Das Thema Responsive Design wurde auf Brandnewthinking.de bereits aus unterschiedlichen Perspektiven besprochen. Vom Mobile First Ansatz über die Diskussion native vs. web, bzw. Apps oder Web Apps bis hin zu technischen Aspekten oder aus UX-Sicht.
Für viele Webdesigner ist das Thema ein alter Hut, aber die Überraschung bei Menschen, die nicht so tief im Thema sind, wenn sie eine wirklich gut funktionierende responsive Seite sehen, ist immer noch groß und so scheint das Thema aktuell genug, um einmal die wichtigsten Online Artikel zusammenzustellen.
Allein die Vielzahl zu bedienender Bildschirmauflösungen, die bei weitem nicht mehr nur ein Minimallayout sinnvoll erscheinen lassen, will künftig mit bedienbaren Designs bestückt werden. Auch die Ansprüche an Funktionalität der Websites auf mobilen Geräten steigen. Das korrespondiert mit den Möglichkeiten der Geräte.
Almost every new client these days wants a mobile version of their website. It’s practically essential after all: one design for the BlackBerry, another for the iPhone, the iPad, netbook, Kindle — and all screen resolutions must be compatible, too. In the next five years, we’ll likely need to design for a number of additional inventions. When will the madness stop? It won’t, of course.
Responsive Web design is the approach that suggests that design and development should respond to the user’s behavior and environment based on screen size, platform and orientation. The practice consists of a mix of flexible grids and layouts, images and an intelligent use of CSS media queries. As the user switches from their laptop to iPad, the website should automatically switch to accommodate for resolution, image size and scripting abilities. In other words, the website should have the technology to automatically respond to the user’s preferences. This would eliminate the need for a different design and development phase for each new gadget on the market.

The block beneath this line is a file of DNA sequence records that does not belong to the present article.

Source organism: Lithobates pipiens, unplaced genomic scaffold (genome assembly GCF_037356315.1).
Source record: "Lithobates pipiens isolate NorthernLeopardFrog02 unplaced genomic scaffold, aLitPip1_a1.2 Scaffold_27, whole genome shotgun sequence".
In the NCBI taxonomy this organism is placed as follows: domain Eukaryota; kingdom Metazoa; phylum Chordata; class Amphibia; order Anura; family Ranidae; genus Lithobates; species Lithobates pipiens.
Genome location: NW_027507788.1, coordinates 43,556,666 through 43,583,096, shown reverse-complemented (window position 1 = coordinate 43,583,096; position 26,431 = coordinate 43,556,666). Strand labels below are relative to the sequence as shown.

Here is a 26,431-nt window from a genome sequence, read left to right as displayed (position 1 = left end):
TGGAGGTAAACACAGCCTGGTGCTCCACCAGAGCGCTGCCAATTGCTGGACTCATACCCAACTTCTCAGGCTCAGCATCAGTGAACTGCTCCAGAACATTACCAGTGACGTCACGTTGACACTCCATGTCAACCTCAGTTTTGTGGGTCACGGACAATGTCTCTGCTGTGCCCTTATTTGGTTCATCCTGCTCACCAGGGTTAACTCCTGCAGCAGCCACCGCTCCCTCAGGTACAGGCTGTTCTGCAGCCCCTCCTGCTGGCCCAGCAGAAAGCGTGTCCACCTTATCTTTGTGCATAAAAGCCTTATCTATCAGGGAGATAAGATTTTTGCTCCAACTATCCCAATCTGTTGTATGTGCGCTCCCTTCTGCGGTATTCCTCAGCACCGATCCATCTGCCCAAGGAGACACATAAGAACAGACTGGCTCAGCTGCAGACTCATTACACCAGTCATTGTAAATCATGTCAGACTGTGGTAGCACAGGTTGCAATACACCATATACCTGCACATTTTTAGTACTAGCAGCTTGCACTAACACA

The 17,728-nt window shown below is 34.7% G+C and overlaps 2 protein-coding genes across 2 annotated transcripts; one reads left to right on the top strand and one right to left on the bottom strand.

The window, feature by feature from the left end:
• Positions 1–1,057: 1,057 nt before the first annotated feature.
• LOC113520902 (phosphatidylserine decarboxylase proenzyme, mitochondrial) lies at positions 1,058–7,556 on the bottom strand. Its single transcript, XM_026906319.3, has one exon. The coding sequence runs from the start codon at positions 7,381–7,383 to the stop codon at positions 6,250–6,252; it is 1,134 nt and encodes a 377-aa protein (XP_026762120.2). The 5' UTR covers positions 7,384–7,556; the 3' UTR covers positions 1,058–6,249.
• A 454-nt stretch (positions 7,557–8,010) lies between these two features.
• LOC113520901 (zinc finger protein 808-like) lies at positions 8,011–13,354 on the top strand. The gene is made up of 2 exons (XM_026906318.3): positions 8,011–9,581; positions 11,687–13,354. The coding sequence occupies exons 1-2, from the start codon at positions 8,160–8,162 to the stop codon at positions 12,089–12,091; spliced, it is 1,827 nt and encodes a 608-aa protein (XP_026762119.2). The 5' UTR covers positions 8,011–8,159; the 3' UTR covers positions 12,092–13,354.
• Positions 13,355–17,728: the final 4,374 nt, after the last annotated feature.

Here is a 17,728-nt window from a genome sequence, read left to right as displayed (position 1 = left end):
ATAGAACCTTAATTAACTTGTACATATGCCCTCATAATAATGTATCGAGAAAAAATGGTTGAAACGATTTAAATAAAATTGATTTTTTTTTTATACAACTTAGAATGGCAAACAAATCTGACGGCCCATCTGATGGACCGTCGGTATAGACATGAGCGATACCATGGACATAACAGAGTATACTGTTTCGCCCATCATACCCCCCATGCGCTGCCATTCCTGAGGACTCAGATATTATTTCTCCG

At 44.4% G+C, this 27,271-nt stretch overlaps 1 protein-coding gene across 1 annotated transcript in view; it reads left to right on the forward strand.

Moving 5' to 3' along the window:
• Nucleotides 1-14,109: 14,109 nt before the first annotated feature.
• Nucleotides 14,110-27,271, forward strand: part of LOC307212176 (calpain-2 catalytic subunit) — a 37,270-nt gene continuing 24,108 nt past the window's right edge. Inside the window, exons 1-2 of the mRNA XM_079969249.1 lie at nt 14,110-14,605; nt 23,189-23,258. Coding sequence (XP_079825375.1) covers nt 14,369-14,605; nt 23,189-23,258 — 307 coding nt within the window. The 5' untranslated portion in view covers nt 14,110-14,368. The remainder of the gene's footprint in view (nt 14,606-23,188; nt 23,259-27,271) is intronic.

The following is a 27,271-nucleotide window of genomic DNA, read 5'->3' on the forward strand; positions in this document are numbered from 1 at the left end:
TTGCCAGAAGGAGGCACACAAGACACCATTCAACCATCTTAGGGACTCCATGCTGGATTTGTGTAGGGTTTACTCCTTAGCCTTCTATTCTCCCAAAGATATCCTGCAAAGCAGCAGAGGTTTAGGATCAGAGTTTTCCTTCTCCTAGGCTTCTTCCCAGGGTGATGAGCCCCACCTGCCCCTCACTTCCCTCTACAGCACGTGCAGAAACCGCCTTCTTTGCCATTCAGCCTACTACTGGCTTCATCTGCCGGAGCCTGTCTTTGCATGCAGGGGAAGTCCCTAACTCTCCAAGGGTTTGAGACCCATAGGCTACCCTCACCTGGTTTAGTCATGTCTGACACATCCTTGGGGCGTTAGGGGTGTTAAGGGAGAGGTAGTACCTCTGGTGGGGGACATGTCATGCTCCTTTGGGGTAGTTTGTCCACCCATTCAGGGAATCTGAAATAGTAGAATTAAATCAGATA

„Fluid grids, flexible images, and media queries are the three technical ingredients for responsive web design, but it also requires a different way of thinking. Rather than quarantining our content into disparate, device-specific experiences, we can use media queries to progressively enhance our work within different viewing contexts. That’s not to say there isn’t a business case for separate sites geared toward specific devices; for example, if the user goals for your mobile site are more limited in scope than its desktop equivalent, then serving different content to each might be the best approach.“